Leveraging Motion Graphics

Often when I speak with clients about producing video, there’s a lot of emphasis on the narrative of the message. Much of the intense focus and back and forth is about what’s going to be heard, either from voiceover or by interviews from subject matter experts. That's all well and good except little thought is given as to what we’re going to SHOW in the video. That’s where I often recommend motion graphics as a solution.

Let’s look at how you can leverage motion graphics as a problem solver for your video content.


A Relationship Builder

Right now there's a big trend to use motion graphics in “explainer” videos. You’ve probably seen them before, but you might not have drawn the connection that you too can use an explainer in your organization to push your messages. Their power is the ability to show relationships between various concepts. An organization's messaging is often about how the stakeholder needs to connect with your brand, and there’s no substitute for visually showing that relationship.

In my mind, explainer videos, or motion infographics, solve the relational problem that I as a content creator often face: visualize content without shooting any video footage. Production is expensive and sometimes completely impractical for many reasons. Don’t think that just because you can’t do (or afford) a shoot, you can’t produce successful video. In addition, not all content is inherently visual, and we’ve all seen endless videos filled with stock footage and close-ups of computer screens while we listen to long-winded narration.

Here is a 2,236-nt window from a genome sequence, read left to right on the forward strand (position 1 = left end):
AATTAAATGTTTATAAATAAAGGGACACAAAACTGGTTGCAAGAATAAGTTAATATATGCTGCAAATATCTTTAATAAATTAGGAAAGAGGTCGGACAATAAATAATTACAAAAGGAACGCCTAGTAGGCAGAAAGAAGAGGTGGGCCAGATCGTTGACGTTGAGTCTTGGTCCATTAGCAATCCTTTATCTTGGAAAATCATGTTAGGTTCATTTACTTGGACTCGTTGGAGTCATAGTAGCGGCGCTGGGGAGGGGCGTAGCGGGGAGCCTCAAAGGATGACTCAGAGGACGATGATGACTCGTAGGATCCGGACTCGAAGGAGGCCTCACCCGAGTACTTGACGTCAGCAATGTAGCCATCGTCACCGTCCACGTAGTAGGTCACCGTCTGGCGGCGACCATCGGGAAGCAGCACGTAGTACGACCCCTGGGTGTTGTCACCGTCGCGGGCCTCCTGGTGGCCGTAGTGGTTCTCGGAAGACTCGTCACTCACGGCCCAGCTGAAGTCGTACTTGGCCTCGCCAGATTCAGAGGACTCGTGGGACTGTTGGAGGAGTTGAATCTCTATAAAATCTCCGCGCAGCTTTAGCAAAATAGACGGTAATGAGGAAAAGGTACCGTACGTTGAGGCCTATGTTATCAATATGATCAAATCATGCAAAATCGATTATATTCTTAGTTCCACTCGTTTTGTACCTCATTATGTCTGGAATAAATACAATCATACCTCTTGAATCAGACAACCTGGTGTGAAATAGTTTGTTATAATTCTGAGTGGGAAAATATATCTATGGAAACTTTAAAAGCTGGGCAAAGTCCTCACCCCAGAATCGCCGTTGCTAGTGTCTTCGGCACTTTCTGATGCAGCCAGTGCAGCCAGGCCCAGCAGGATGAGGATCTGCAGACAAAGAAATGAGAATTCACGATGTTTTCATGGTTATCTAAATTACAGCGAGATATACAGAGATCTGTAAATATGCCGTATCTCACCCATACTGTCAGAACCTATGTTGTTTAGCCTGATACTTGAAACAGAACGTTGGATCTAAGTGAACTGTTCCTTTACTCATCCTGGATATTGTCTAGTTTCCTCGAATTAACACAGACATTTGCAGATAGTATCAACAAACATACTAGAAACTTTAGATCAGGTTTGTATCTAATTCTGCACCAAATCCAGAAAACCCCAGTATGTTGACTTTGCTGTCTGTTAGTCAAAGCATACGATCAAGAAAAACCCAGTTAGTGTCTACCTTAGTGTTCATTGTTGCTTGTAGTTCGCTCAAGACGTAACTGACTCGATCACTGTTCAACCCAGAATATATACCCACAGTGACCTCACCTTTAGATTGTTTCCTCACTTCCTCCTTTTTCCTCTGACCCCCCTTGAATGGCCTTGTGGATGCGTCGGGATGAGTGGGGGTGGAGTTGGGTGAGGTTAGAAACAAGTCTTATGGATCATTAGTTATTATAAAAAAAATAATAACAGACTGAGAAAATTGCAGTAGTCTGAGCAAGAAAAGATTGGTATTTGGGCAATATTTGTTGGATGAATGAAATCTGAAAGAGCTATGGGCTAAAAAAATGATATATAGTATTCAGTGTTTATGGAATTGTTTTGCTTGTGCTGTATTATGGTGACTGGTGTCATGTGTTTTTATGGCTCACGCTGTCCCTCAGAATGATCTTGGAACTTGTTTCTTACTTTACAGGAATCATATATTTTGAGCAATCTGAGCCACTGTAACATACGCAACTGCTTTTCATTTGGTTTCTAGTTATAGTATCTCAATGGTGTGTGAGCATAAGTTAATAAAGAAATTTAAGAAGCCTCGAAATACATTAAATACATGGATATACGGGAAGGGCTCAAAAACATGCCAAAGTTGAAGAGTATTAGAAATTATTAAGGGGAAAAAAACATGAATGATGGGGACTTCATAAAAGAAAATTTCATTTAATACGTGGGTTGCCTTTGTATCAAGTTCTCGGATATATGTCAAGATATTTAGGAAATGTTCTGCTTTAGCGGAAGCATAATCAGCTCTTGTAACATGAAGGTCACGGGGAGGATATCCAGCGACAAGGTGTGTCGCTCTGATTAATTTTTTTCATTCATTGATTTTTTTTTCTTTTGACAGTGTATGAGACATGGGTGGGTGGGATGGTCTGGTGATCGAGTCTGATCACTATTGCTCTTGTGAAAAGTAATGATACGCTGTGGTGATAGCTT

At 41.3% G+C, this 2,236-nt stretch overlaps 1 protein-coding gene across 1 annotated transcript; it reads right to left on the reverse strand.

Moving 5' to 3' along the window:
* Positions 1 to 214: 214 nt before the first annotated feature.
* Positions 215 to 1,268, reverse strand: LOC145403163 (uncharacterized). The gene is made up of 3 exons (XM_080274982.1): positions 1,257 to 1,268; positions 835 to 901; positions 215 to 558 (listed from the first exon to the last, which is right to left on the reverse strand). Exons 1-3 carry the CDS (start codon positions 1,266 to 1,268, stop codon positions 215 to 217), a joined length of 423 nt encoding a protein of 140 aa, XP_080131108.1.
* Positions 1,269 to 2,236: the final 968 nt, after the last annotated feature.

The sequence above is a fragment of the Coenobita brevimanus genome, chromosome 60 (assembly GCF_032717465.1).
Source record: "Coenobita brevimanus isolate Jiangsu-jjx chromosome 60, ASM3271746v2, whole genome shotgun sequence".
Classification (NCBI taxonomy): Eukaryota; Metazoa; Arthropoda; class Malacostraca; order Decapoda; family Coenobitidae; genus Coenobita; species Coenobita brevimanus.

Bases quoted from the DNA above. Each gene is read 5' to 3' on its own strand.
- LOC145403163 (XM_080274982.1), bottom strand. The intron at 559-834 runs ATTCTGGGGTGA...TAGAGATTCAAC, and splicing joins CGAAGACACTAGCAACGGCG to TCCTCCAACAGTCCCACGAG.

Explainer videos are perfect for simplifying a complex process, recreating a situation impossible to film, and providing clarity by using icons or illustrations to represent ideas. Showing those various pieces interacting allows the audience to understand their relationship and how it directly connects with your brand.


Adaptable Style

Motion graphics is incredibly versatile. You can pretty much go in any direction that serves the message. You might follow your organization’s pre-established identity as a look for your video, or you can go in a completely new visual direction.

What’s important to keep in mind when producing motion graphics is that unlike still design, motion graphics adds the dimension of time. That freedom allows what’s presented on screen to change. It’s not a series of still images (as with traditional infographics), but movement of objects over time. That progress is where relationships between the concept and the visuals gains its power. However you choose to illustrate your process, remember that there’s a multitude of stylistic approaches that can solve your creative problem. There’s never just one solution.

Here’s two examples of some different styles of motion graphics:


Design for Distribution

When thinking about how best you can use motion graphics in your video content, consider where your content is going to be seen. Motion graphics often works well when posted to social feeds because the colors and design elements generally pop and stand-out, helping promote engagement.

Motion graphics often allows a video to work without sound since it’s very visual, so consider this approach when your distribution does not have sound or sound is disabled by default (like Facebook). If you know your distribution outlet won’t have sound, construct your story around on-screen text that support the visuals.

Always keep in mind that you want your motion graphics to support your brand and its message. Think about your organization’s presence, especially online, and how motion graphics can complement  your brand and engage your audience.

Let's Make Motion

Remember, motion graphics is a tool for solving creative challenges. It’s a great way to create content that’s eye-catching, relationship-driven, and reinforces your brand. Consider how it will add a level of sophistication and clarity to your brand. You don’t always need video footage to tell a story.